by J. Kasper Oestergaard, European Correspondent.
While the Airbus A380 is a fantastic aircraft for passengers to fly on and an engineering marvel, it is not a secret that the superjumbo has been a major financial disappointment for Airbus.
Nevertheless, one airline loves the A380 like no other. On November 3, 2017, Emirates officially took delivery of its A380 #100. The milestone delivery was celebrated at an event at the Airbus delivery center in Hamburg, Germany, attended by Sheik Ahmed bin Saeed Al-Maktoum, chairman and CEO of Emirates; Tim Clark, president of Emirates airline; Tom Enders, Airbus’ CEO; the UAE ambassador to Germany; supplier representatives; and local German officials.
At the event, Sheik Ahmed touted the A380’s impact on aerospace manufacturing and the broader aviation industry, supporting hundreds of thousands of jobs and stimulating innovation and new product development in many related areas such as ground handling, catering, airport facilities, and cabin products. According to Sheik Ahmed, for Emirates itself, the A380 has been a great success. He commended the A380 for offering efficiency benefits and cited the high-capacity aircraft’s suitability for slot-constrained airports. He added that passengers prefer the A380 because it offers more comfort than other aircraft, and reduced cabin noise.
So what is in store for the A380 in the future? Airbus delivered approximately 30 aircraft per year through 2016 but has cut its build rate to 15 in 2017, 12 in 2018, and only 8 in 2019. It would seem Airbus’ plan is to keep the production line running for as long as possible toward the day when passenger numbers and airport constraints revive demand for the aircraft. And unlike rival Boeing and the 747, Airbus has not removed the A380 from its long-term forecast. Airbus delivered 216 A380s through September 30, 2017, of which almost half went to Emirates. The company had 101 orders in backlog at the end of September and, at an annual production rate of only 8 from 2019 onward, the current backlog covers almost the entire 2020s. This is in line with Airbus CEO Tom Enders’ thoughts on the matter, having recently said that Airbus will most likely be producing the A380 10 years from now.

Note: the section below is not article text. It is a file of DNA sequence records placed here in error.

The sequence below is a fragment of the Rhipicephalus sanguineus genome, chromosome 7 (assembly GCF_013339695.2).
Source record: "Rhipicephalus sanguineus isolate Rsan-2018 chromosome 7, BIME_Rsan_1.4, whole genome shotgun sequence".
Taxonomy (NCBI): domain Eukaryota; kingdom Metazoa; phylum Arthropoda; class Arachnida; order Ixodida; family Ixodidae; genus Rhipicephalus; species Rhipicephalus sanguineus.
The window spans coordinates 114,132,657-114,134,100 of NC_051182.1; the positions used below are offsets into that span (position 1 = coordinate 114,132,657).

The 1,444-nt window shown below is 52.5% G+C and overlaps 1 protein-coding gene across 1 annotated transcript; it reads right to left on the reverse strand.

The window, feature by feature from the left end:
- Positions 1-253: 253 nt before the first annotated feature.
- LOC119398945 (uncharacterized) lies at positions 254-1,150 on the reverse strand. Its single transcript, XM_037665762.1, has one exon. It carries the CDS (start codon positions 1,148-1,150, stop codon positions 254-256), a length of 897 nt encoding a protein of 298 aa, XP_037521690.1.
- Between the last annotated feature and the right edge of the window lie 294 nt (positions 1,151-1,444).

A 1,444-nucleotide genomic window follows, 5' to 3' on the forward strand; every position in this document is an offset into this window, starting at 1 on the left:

At Paris Air Show 2017 in June, Airbus unveiled the so-called A380plus, which adds fuel-saving upgrades in a bid to increase range or carry extra passengers. New large winglets and other wing refinements will allow for up to 4 percent fuel burn savings, according to Airbus. With the A380plus, Airbus adds to the appeal and economics of the jet without investing a large sum of money in a platform that is already struggling financially. An A380neo and a stretch variant had been announced earlier but would have been too costly, even with top customer Emirates pushing heavily for a major upgrade.
The big question is, when will passenger volumes at a substantial number of major hubs reach a level where demand can only be met by A380/747-sized jets? At present, the 787 and A350 are drawing passengers away from major hubs – something that will further delay an A380 revival. And what will happen to new-build demand when the first A380 leases expire in a few years and aircraft begin to hit the secondary market if those leases are not renewed? And will there be replacement demand when the first aircraft hit their economic life (assumed to be 20 years) by 2027? An A380 cargo variant is extremely unlikely, as the aircraft is very inefficient at carrying payload. Anyone who has calculated how many cargo ton-miles the A380 gets you per gallon of fuel will know exactly what I mean. As a cargo plane, the A380 would simply hit its payload limit well before the fuselage is full.
A small break for the superjumbo could arrive at this month’s Dubai Air Show. Sheik Ahmed has stated that Emirates hopes to order additional A380s at the event, saying that negotiating teams were working on it.
In conclusion, the A380 is most likely not going out of production soon, as both Airbus and Emirates remain committed to the platform. Its long-term viability and demand, however, depend on passenger growth figures, traffic flow patterns, the introduction of a secondary market for used A380s, and the price of oil. If the current backlog is maintained and sustainable demand does pick up during the early-mid 2020s, the A380 could be saved.